## arXiv Analytics

### arXiv:1904.07215 [astro-ph.EP]AbstractReferencesReviewsResources

#### The surprisingly low carbon mass in the debris disk around HD 32297

Published 2019-04-15Version 1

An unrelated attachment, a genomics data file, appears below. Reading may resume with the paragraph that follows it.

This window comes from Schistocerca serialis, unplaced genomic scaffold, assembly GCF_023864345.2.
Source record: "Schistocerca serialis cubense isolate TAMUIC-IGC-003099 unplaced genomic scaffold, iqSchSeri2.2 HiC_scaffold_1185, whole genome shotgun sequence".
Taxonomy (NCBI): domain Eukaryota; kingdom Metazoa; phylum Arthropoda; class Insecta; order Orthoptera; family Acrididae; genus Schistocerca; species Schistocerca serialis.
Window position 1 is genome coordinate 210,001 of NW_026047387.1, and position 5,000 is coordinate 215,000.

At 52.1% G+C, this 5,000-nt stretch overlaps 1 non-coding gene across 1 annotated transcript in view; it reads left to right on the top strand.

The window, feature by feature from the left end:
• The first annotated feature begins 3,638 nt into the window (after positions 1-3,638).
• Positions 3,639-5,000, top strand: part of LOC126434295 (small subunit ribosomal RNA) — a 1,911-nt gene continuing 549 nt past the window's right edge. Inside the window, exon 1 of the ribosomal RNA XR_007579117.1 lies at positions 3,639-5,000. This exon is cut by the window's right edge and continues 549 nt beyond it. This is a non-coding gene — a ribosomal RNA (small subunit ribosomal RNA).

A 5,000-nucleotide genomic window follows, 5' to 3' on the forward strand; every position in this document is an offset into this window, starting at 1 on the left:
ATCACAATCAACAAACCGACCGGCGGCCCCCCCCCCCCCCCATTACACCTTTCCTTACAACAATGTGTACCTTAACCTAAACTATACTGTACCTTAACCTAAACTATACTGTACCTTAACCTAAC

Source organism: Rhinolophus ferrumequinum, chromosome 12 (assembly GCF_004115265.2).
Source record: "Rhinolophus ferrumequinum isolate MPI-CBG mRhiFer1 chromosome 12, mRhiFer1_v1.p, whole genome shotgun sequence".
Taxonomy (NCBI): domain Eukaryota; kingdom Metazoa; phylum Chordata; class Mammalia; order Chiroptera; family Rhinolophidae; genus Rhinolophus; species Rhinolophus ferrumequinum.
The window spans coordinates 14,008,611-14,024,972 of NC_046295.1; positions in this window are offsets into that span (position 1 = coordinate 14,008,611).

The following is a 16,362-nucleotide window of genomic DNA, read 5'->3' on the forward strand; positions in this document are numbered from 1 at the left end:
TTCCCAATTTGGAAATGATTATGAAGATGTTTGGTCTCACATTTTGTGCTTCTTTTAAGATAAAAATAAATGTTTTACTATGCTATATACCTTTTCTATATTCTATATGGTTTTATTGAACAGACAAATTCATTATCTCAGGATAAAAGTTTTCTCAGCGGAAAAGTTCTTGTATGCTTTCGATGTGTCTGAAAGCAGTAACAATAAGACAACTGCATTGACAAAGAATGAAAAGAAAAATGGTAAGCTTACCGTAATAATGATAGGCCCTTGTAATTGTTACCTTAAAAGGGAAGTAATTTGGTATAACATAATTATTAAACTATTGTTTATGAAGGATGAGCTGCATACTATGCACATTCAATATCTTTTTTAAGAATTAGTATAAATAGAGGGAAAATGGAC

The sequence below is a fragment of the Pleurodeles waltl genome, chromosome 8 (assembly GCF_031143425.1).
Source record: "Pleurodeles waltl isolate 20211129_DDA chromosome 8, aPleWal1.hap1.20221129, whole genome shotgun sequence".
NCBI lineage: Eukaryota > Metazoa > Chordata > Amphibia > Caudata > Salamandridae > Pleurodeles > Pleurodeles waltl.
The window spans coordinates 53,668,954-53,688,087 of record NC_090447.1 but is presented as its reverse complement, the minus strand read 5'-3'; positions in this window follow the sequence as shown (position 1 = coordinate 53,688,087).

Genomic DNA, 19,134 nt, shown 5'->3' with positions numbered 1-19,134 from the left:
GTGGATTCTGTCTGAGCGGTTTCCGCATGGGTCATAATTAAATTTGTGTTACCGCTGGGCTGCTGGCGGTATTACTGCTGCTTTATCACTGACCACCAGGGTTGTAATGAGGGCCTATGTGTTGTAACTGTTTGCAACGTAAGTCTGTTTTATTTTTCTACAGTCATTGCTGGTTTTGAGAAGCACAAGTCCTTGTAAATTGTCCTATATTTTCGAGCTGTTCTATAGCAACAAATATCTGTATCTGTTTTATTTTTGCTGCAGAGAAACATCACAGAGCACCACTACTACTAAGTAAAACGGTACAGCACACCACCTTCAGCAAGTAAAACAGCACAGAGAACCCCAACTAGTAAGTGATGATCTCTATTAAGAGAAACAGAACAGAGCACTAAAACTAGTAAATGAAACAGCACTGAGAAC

Gas has been detected in a number of debris disks. It is likely secondary in nature and produced by the colliding solids in these disks. Here, we used ALMA Band 8 to observe emission from neutral carbon at 492 GHz in the CO-rich debris disk around the 15-30 Myr old A-type star HD 32297. We find that C$^0$ is located in a ring at $\sim$110 au with a FWHM of $\sim$80 au, and with a surprisingly small mass of $(3.5\pm0.2)\times10^{-3}$ M$_\oplus$. An order of magnitude estimate shows that such a mass can be produced by CO photo-dissociation in a time no longer than $10,000$ yr. We develop a simple evolutionary model to properly account for the reduction in CO photo-dissociation by CO self-shielding and shielding by neutral carbon, following the suggestion by Kral et al (2018). When adopting the commonly used intensity of the interstellar radiation field, to simultaneously reproduce the observed C$^0$ and the previously determined C$^{18}$O masses with our model, a high CO production rate by the debris disk is required, and that gas production started only $\sim$3000 yr ago around this star. By association, its dusty debris disk must also be similarly short-lived. We discuss various scenarios where our conclusion may fail. We conclude that the gas observed around HD 32297 is the result of a recent event, similar to the debris disk around $\beta$ Pictoris.